Should patients be able to read the notes doctors write about them? Physicians have disagreed about this issue for years. But in a new study from Beth Israel Deaconess Medical Center, patients reported that opening up notes increased their understanding of their medical problems and improved their compliance with medication regimens.
Despite initial fears about revealing their notes, most primary care doctors in the study said it did not increase their workload, and all 105 physicians continued the practice after the study ended. Results of the research—which also was conducted at Geisinger Health System in Pennsylvania and Harborview Medical Center in Washington—were posted online Monday by the Annals of Internal Medicine.
“This is a very simple intervention that holds enormous promise for getting patients involved in their health care, and that’s hard to do,’’ Dr. Tom Delbanco, co-leader of the study and a Beth Israel Deaconess internist, said in an interview.
Dr. Kevin Tabb, chief executive of the hospital, said he is convinced that opening notes is good for patients and plans to have the hospital become the first major academic medical center in the US to do so hospital-wide. He is unsure of the timing because, while the plan has the support of department leaders, it will take time to get rank-and-file doctors comfortable with the idea, he said in an interview.
Tabb said he is impressed that opening notes does not require a “new wizbang gadget’’ or “expensive system,’’ but uses tools already in place in electronic medical records. “Over time, this will become the standard of care,’’ he predicted.
Of the 13,564 patients in the study, 87 percent opened at least one note. Of the 5,391 patients who opened at least one note and completed a survey, 77 percent to 87 percent across the three sites said the notes helped them feel more in control of their care; and 60 percent to 78 percent of those taking medications reported increased adherence. The survey found that 26 percent to 36 percent had privacy concerns.
Most patients felt that doctors should go even further: 59 percent to 62 percent believed that patients should be able to add comments to notes, and one out of three patients said they should be able to approve the notes’ content. The vast majority of doctors disagreed with the latter.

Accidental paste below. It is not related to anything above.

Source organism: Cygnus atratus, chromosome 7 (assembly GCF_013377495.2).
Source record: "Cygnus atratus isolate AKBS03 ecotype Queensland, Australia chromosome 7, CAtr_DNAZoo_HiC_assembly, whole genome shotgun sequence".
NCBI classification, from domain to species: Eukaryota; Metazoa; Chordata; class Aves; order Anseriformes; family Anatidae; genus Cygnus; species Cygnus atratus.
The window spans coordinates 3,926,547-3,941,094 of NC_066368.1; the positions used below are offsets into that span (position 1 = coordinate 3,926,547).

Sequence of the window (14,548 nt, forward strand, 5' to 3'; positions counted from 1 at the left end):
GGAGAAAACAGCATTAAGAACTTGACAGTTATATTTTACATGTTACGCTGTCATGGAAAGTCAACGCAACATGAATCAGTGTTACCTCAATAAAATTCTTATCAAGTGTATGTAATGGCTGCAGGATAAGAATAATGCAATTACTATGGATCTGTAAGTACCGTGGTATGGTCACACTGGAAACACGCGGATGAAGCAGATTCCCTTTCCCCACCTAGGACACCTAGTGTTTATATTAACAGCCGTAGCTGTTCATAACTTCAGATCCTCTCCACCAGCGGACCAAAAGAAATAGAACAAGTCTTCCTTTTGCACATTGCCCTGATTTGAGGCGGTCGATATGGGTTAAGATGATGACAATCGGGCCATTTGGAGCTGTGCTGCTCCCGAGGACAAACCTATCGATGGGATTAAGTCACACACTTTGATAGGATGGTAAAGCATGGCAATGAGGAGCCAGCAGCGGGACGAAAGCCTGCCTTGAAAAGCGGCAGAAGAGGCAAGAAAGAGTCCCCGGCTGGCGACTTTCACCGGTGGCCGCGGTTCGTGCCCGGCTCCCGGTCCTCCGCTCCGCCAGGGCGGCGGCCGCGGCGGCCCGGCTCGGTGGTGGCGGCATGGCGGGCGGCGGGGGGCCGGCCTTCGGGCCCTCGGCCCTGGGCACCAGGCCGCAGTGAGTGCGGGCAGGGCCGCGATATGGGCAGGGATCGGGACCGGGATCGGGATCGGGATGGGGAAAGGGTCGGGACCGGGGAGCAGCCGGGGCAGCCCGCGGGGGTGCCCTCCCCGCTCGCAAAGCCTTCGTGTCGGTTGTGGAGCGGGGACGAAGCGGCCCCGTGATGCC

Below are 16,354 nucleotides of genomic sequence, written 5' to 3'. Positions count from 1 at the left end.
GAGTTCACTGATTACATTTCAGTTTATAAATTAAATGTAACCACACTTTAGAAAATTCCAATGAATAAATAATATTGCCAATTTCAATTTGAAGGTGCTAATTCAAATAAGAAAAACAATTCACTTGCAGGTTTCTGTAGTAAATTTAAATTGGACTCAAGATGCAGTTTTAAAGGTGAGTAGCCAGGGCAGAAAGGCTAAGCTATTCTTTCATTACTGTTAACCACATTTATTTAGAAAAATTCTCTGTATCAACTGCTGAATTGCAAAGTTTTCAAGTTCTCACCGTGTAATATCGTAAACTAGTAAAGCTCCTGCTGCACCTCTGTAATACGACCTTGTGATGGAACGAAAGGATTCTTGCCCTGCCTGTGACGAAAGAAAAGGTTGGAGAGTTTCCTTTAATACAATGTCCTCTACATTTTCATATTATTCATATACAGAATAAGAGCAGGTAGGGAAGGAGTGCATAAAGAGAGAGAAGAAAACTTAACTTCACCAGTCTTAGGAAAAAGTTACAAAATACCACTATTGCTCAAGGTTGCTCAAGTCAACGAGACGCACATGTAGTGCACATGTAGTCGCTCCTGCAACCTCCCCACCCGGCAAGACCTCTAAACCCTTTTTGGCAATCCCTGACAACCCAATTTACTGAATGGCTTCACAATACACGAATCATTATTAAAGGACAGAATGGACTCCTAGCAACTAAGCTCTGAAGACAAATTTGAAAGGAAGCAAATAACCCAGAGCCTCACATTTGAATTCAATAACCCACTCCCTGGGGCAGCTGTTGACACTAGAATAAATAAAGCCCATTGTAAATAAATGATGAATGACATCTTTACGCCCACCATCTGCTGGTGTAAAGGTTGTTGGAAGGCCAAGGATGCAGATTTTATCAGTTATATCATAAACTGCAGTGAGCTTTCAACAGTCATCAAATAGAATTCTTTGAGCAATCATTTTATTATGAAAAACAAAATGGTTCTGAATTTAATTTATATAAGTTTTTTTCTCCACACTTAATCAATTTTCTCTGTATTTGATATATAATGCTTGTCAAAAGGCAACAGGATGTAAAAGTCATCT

After the year-long program, only a few doctors said they spent more time addressing patients’ questions outside of visits, up to 8 percent.
Doctors write these one- to two-page comments after every visit, in part to remind themselves of what’s happening with a patient’s health and in their life, and so other physicians who treat the patient are up-to-date.
But the notes usually aren’t readily available to patients because hospitals and doctors’ groups fear that they will misunderstand medical jargon, take offense at a blunt observation, or worry unnecessarily about a precautionary test.
In the study, just 1 percent to 8 percent of patients said the notes caused confusion, worry, or offense. For doctors, 3 percent to 36 percent reported changing what they wrote and up to 21 percent reported taking more time writing notes.
Delbanco said he has changed his note-writing, mostly by adding educational content or more context. For example, if he orders a test to rule out cancer, he might add that “it’s very unlikely.’’
“There are a lot of things about this that are going to have to be worked out,’’ said Jan Walker, co-leader of the study and a nurse at Beth Israel Deaconess. “There may be technical solutions. If doctors really have to write themselves a (private) note, they can do it somewhere else.’’
In an accompanying editorial, Dr. Caroline Lubick Goldzweig of the Veterans Affairs Greater Los Angeles Healthcare System, said more study is needed, including whether opening notes affects health outcomes, and whether doctor-to-doctor communication is hampered by more diplomatic wording.
A Beth Israel Deaconess patient, Michael Meltsner, wrote in a second editorial that “open notes can stimulate a flow of information that leads to greater accountability on behalf of health care personnel, a development that in the end can only improve the quality of patient care.’’Liz Kowalczyk can be reached at firstname.lastname@example.org.